Cloud computing in most cases does lead to a lower Total Cost of Ownership and OpEx offers many benefits. Yet, just as the thinking regarding elasticity shifted to the business outcomes perspective, organizations with a strategic approach look at the overall business case and the goals they want to reach with the cloud and these goals and additional benefits do lead to situations whereby a cloud approach makes more sense, despite not saving costs or even being more expensive than previous approaches and legacy systems.
One has to think far broader and also include the effects of goals such as better customer service, enhanced worker productivity, innovation and transformation capability, the reallocation of internal resources (including IT staff) to be less busy with the IT stuff and focus more on the business side of things and many other elements we touched upon previously.
Cloud computing and the independence of IT
As mentioned, one of the key reasons why the ASP model became so popular in specific domains was the independence of IT in a software context.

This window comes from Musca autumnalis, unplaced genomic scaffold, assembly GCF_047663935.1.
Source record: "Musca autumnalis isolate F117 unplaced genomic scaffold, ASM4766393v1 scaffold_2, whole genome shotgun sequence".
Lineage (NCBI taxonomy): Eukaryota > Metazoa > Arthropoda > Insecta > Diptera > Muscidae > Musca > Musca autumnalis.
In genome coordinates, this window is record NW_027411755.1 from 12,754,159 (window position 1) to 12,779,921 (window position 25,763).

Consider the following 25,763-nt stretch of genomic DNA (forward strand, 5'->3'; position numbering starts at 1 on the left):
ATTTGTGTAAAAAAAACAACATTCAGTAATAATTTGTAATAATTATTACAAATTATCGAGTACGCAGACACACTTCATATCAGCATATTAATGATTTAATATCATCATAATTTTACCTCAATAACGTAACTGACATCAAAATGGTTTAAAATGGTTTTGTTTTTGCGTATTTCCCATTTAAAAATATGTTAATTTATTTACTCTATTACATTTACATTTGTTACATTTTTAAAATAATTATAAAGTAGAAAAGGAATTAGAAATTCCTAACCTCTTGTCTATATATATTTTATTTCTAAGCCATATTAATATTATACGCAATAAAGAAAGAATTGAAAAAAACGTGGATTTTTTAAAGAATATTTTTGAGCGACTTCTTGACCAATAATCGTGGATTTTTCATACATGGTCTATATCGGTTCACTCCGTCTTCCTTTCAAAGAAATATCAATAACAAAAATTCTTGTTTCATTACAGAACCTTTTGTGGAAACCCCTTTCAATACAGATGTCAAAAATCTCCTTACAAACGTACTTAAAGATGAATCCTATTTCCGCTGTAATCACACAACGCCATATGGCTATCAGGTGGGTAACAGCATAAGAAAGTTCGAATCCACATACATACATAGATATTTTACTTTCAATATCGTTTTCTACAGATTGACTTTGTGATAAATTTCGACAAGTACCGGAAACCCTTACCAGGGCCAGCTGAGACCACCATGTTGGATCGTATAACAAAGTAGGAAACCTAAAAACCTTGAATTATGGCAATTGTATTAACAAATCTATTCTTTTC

While today IT doesn’t have to come with an application that is hard to use – because no one will use it – there was indeed a time that the independence from IT was perceived as an amazing blessing. The sheer possibility to use CRM applications as a business person without having to call in an IT person was a revolution.
The independence from IT is still often mentioned as a benefit of cloud computing. Yet, here as well, there have been shifts and the roots of this independence are largely in the SaaS domain. In fact, it is even partially the essence of SaaS: we don’t want to know what is powering the application and all the infrastructure underneath it, we just want to use it.
With on-demand self-service being an element in cloud computing the independence went even further than IT, certainly in consumer-grade applications. It stretched across the relationship with the service providers themselves: self-service.